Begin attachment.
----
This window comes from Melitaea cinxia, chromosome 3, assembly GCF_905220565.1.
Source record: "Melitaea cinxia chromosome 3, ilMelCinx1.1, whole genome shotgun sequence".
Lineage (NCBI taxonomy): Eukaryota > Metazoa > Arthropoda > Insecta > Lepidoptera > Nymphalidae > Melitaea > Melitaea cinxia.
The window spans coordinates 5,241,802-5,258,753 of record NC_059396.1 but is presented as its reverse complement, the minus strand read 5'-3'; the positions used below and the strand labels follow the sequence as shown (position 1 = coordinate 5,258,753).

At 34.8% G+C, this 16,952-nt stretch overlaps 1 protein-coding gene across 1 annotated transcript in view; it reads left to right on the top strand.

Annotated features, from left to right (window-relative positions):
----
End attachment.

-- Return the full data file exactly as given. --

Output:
This window comes from Melitaea cinxia, chromosome 3, assembly GCF_905220565.1.
Source record: "Melitaea cinxia chromosome 3, ilMelCinx1.1, whole genome shotgun sequence".
Lineage (NCBI taxonomy): Eukaryota > Metazoa > Arthropoda > Insecta > Lepidoptera > Nymphalidae > Melitaea > Melitaea cinxia.
The window spans coordinates 5,241,802-5,258,753 of record NC_059396.1 but is presented as its reverse complement, the minus strand read 5'-3'; the positions used below and the strand labels follow the sequence as shown (position 1 = coordinate 5,258,753).

At 34.8% G+C, this 16,952-nt stretch overlaps 1 protein-coding gene across 1 annotated transcript in view; it reads left to right on the top strand.

Annotated features, from left to right (window-relative positions):